Leaders of several major U.S. airlines met online Friday with White House officials to press their case against requiring coronavirus tests for passengers on domestic flights, saying it would undermine the already fragile industry.

A person familiar with the discussions said that the Biden administration is not currently planning to impose a requirement that passengers on domestic flights first pass a COVID-19 test. The airline CEOs talked with White House coronavirus-response coordinator Jeff Zients, according to the person, who spoke anonymously to discuss a private meeting.

The CEOs of American, United, Southwest, Alaska and JetBlue all took part in the meeting. The White House declined to comment.

The meeting was arranged after Transportation Secretary Pete Buttigieg and officials with the Centers for Disease Control and Prevention said that such a testing requirement was under consideration.

The airlines argue that there isn't enough testing capacity to test every passenger. More than 1 million people went through checkpoints at U.S. airports on Thursday, according to figures from the Transportation Security Administration.

They also say that requiring people to take a coronavirus test before flights would cause more people to drive — merely shifting the risk of spreading the virus from planes to cars.


Biden: Governors, Mayors Need $350B to Fight COVID

President Joe Biden has met with a bipartisan group of governors and mayors at the White House as part of his push to give financial relief from the coronavirus pandemic to state and local governments.

The relief is a clear source of division with Republican lawmakers who view the spending as wasteful. As part of a $1.9 trillion coronavirus package, Biden wants to send $350 billion to state and local governments and tribal governments. While

Republicans in Congress have largely objected to this initiative, Biden’s push has some GOP support among governors and mayors. Republican Govs. Asa Hutchinson of Arkansas and Larry Hogan of Maryland attended the Friday meeting, along with Democratic governors.

Under the relief package being crafted in House committees this week, every state and the District of Columbia would get at least $500 million, but most of the money going to states would be distributed based on their share of unemployed workers nationally.

Local governments would also get $130.2 billion and tribal governments would get $20 billion. The money could be used to cover costs incurred because of the pandemic and lost revenue and to address the negative economic impacts of the disease.


Tracking COVID Vaccine Progress by State


Walgreens Vaccine Rollout Launches in 14 States and Puerto Rico

Starting Friday, residents in 14 states and Puerto Rico can begin getting vaccinated at their local Walgreens pharmacy as part of the Biden administration's Federal Retail Pharmacy Program. However, eligibility will vary from state-to-state and availability will remain limited for the time being.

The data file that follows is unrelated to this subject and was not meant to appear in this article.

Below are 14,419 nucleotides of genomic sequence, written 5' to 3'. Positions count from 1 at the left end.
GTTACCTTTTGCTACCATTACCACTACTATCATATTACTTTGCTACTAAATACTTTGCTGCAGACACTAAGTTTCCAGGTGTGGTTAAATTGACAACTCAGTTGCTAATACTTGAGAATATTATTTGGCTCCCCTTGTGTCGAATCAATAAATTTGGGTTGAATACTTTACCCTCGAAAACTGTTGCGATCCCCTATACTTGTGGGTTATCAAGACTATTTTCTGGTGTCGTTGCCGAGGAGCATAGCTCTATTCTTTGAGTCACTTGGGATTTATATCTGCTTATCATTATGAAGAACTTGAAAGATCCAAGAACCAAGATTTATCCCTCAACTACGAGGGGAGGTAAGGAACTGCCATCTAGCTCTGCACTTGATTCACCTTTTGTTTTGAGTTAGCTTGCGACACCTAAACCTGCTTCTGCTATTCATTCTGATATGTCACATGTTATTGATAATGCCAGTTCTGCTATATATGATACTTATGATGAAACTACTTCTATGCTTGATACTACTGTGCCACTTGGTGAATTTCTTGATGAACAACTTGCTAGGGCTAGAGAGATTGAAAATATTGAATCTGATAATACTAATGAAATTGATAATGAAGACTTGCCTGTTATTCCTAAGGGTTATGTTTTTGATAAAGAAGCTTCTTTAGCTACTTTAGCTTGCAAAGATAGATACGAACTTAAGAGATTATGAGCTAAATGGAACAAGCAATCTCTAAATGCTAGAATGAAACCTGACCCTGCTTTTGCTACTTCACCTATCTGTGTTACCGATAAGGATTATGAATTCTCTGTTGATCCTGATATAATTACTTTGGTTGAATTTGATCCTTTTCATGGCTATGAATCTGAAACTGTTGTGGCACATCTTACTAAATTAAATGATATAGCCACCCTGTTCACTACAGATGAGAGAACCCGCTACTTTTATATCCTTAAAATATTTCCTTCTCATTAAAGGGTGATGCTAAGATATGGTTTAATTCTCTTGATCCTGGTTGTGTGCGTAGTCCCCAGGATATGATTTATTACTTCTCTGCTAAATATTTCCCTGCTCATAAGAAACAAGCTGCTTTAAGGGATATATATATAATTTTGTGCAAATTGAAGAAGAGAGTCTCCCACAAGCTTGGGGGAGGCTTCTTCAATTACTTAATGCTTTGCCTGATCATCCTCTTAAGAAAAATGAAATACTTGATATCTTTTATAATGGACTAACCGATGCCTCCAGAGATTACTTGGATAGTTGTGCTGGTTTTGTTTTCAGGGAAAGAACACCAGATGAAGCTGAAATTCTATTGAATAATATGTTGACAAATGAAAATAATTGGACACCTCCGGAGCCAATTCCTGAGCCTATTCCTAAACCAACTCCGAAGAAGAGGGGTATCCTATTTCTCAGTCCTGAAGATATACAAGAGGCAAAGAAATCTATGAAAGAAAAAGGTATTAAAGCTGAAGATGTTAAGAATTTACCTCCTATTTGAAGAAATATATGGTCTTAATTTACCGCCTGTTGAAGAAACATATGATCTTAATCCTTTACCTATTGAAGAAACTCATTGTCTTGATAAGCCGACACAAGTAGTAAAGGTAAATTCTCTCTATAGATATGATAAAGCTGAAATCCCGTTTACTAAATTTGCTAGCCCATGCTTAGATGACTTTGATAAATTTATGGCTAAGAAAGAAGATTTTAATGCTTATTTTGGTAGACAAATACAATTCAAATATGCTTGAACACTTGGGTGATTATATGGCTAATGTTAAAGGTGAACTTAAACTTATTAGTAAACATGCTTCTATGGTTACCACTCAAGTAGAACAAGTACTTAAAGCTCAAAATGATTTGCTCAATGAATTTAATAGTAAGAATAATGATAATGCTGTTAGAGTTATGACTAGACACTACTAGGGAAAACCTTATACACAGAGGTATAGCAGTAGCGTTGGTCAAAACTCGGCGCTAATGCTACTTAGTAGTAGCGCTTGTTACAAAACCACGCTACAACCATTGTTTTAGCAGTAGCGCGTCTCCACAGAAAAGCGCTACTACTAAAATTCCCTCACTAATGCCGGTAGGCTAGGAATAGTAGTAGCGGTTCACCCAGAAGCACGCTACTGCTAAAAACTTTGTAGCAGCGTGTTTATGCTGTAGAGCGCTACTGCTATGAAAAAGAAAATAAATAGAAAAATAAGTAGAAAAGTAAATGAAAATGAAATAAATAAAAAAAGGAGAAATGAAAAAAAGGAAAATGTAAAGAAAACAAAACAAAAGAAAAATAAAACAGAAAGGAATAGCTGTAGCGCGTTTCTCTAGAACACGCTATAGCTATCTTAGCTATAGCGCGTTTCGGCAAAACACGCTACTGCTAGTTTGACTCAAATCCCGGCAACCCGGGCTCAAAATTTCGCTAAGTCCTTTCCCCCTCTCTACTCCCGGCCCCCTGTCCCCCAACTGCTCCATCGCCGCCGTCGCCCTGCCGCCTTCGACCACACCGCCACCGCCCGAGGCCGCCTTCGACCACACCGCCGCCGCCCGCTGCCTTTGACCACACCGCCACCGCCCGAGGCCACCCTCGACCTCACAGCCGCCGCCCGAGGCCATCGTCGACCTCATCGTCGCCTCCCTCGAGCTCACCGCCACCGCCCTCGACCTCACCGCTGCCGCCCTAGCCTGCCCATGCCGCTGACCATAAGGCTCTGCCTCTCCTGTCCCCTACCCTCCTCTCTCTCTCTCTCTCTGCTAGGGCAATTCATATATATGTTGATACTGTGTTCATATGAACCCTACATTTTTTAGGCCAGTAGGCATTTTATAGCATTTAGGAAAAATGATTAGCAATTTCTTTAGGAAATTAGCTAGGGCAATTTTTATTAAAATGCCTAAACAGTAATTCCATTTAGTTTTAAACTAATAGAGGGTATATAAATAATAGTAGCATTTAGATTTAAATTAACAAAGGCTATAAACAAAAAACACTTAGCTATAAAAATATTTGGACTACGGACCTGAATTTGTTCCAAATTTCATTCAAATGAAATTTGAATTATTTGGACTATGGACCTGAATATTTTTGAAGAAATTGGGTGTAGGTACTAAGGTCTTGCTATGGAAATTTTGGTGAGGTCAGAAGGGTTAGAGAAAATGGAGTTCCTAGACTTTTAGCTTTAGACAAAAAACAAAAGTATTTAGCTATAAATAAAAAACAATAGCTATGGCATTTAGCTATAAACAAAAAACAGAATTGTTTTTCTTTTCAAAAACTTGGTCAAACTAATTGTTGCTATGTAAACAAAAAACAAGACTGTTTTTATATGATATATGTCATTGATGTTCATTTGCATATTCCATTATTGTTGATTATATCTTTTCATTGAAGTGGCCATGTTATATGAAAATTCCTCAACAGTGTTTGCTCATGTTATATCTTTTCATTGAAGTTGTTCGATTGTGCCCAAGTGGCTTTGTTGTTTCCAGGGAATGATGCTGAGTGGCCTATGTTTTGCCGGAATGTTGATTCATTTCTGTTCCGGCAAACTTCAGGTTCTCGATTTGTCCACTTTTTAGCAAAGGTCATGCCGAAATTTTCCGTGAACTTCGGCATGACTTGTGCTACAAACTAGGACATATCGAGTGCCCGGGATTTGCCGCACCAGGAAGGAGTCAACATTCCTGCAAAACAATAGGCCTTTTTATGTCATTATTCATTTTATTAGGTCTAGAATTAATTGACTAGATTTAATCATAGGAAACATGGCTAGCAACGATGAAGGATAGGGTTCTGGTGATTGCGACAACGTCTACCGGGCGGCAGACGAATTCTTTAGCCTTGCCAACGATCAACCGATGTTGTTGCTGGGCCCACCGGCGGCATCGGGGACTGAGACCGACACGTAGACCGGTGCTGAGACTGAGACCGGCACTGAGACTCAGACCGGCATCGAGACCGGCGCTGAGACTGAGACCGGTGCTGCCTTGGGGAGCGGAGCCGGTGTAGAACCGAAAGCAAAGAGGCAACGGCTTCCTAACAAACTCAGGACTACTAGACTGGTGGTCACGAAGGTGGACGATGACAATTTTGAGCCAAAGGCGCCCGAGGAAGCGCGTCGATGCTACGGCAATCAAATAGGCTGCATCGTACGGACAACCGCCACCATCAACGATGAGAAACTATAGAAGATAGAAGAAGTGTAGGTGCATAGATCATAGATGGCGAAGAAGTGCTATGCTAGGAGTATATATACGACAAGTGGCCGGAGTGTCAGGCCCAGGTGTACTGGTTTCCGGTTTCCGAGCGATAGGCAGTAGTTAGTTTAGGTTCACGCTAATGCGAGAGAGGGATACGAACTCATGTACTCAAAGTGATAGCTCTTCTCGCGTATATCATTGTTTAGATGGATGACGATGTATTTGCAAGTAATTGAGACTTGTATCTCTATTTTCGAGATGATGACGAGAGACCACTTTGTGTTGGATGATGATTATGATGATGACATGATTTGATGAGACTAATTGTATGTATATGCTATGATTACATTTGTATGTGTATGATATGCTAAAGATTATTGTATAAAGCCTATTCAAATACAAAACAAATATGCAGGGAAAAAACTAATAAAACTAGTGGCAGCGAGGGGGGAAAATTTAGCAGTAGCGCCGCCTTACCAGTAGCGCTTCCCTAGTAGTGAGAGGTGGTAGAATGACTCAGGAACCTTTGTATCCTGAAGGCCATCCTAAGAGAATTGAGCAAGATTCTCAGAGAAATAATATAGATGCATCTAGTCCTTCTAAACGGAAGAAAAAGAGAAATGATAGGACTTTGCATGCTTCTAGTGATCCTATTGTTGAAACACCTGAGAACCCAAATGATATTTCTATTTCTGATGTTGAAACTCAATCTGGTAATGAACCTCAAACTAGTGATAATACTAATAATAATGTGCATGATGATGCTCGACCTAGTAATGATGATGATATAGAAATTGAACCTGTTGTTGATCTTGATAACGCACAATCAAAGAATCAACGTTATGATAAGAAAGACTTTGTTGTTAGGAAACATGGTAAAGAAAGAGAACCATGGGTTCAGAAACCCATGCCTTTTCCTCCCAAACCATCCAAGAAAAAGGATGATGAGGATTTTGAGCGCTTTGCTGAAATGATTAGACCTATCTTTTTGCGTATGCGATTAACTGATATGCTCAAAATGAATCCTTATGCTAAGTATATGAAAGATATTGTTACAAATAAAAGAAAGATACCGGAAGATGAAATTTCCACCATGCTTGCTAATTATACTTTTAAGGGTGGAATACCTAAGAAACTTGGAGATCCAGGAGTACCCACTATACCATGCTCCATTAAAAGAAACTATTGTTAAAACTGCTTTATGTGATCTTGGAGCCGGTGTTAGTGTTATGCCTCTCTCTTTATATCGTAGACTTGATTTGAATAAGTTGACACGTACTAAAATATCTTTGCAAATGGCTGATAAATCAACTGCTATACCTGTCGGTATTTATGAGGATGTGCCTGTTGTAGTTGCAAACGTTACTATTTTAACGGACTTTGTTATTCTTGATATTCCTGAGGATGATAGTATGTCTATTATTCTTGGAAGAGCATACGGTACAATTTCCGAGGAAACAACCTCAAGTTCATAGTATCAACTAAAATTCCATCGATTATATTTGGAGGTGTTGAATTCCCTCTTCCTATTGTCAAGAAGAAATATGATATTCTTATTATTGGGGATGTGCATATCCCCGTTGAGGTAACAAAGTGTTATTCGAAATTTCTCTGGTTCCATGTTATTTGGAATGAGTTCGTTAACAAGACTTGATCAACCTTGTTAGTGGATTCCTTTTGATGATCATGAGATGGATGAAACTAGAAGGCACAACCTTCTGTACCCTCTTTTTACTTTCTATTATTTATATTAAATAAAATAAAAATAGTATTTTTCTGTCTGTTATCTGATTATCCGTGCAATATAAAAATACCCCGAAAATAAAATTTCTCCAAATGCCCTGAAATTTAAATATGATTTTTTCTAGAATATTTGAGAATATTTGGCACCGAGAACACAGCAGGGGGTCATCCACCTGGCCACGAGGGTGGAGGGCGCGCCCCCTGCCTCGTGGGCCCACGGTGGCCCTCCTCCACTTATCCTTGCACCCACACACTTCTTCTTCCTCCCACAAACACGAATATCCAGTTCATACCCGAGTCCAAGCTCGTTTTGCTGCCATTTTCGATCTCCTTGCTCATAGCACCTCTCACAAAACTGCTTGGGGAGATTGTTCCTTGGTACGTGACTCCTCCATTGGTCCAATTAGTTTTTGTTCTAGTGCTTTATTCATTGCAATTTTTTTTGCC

Walgreens will start the program on Feb. 12 in Chicago, Connecticut, Delaware, Illinois, Kentucky, Maryland, New Hampshire, New Mexico, New York, New York City, North Carolina, Puerto Rico, Vermont, Wisconsin and West Virginia, the company said. 

Earlier this week, the federal government began shipping the first of 1 million weekly doses of COVID vaccines directly to retail pharmacies across the country earlier this week. CVS launched the program in 11 states on Thursday.

The initial rollout will include 6,500 pharmacies and grocery stores. The plan is to eventually expand to 40,000 pharmacies across the country as supply grows, but a timeline is unclear. Other major chains that will offer vaccines include Rite Aid, Walmart, Costco, Kroger and Publix. The CDC has the full list of pharmacies and grocery stores.


Fauci: Keep Wearing Masks as Vaccines Roll Out

Dr. Anthony Fauci says people will need to wear masks “for several, several months” to avoid the coronavirus as vaccinations are rolled out.

The government’s top infectious disease expert told ABC’s “Good Morning America” on Friday by the time 75% to 80% of the population is vaccinated, “the level of virus in the community could be so low that you could start pulling back a bit on what are stringent public health measures.”

But Fauci says any relaxing of safety measures needs to be done “prudently and gradually.”

U.S. government researchers have found that two masks are better than one in slowing the spread of the coronavirus, but health officials have stopped short of recommending everyone double up.

Fauci says the U.S. has contracted for 600 million vaccine doses, enough to vaccinate everyone with two doses. He says as spring turns into summer, everyone should be eligible to receive a vaccine.

Fauci says, “As we go from April to May to June and then hopefully by July, we’ll be at that point where we have enough vaccine for virtually everyone.”

Associated Press/NBC